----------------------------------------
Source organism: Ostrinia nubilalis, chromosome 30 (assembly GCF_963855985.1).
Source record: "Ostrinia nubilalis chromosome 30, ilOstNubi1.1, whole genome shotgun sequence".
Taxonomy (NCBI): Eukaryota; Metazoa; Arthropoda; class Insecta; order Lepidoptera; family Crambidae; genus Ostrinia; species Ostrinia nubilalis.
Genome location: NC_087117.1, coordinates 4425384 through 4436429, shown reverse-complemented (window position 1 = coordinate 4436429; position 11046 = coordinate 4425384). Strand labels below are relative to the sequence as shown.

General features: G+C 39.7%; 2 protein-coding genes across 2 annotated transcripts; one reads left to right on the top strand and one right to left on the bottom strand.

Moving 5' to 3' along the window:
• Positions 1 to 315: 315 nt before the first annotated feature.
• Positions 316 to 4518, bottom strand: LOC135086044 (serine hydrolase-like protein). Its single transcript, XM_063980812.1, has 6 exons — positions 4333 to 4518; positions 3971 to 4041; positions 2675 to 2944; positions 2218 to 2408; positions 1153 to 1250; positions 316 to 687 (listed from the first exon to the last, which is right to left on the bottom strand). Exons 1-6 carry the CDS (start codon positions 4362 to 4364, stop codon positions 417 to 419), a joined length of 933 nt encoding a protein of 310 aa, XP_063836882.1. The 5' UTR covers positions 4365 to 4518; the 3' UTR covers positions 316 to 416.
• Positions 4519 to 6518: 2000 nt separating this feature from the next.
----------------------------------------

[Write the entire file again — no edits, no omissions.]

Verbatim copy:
Source organism: Ostrinia nubilalis, chromosome 30 (assembly GCF_963855985.1).
Source record: "Ostrinia nubilalis chromosome 30, ilOstNubi1.1, whole genome shotgun sequence".
Taxonomy (NCBI): Eukaryota; Metazoa; Arthropoda; class Insecta; order Lepidoptera; family Crambidae; genus Ostrinia; species Ostrinia nubilalis.
Genome location: NC_087117.1, coordinates 4425384 through 4436429, shown reverse-complemented (window position 1 = coordinate 4436429; position 11046 = coordinate 4425384). Strand labels below are relative to the sequence as shown.

General features: G+C 39.7%; 2 protein-coding genes across 2 annotated transcripts; one reads left to right on the top strand and one right to left on the bottom strand.

Moving 5' to 3' along the window:
• Positions 1 to 315: 315 nt before the first annotated feature.
• Positions 316 to 4518, bottom strand: LOC135086044 (serine hydrolase-like protein). Its single transcript, XM_063980812.1, has 6 exons — positions 4333 to 4518; positions 3971 to 4041; positions 2675 to 2944; positions 2218 to 2408; positions 1153 to 1250; positions 316 to 687 (listed from the first exon to the last, which is right to left on the bottom strand). Exons 1-6 carry the CDS (start codon positions 4362 to 4364, stop codon positions 417 to 419), a joined length of 933 nt encoding a protein of 310 aa, XP_063836882.1. The 5' UTR covers positions 4365 to 4518; the 3' UTR covers positions 316 to 416.
• Positions 4519 to 6518: 2000 nt separating this feature from the next.